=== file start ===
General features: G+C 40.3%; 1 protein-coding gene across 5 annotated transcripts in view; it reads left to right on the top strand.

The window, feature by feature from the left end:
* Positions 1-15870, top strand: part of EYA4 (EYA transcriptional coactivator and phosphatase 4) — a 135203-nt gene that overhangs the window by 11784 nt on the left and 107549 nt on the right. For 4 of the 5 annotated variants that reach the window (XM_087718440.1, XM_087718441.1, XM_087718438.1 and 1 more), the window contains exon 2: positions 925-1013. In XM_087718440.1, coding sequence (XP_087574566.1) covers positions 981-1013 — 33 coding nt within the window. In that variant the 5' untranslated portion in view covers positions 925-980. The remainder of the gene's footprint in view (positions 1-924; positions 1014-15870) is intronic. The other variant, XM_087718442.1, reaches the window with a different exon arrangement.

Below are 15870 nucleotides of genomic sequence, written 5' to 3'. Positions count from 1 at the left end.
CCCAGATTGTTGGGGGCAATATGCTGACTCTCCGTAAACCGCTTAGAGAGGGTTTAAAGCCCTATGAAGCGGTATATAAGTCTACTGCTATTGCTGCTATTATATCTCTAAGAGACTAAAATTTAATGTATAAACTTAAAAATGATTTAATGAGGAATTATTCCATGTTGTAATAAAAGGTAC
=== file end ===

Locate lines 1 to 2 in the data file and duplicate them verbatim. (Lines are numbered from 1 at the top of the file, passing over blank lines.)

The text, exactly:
General features: G+C 40.3%; 1 protein-coding gene across 5 annotated transcripts in view; it reads left to right on the top strand.

The window, feature by feature from the left end: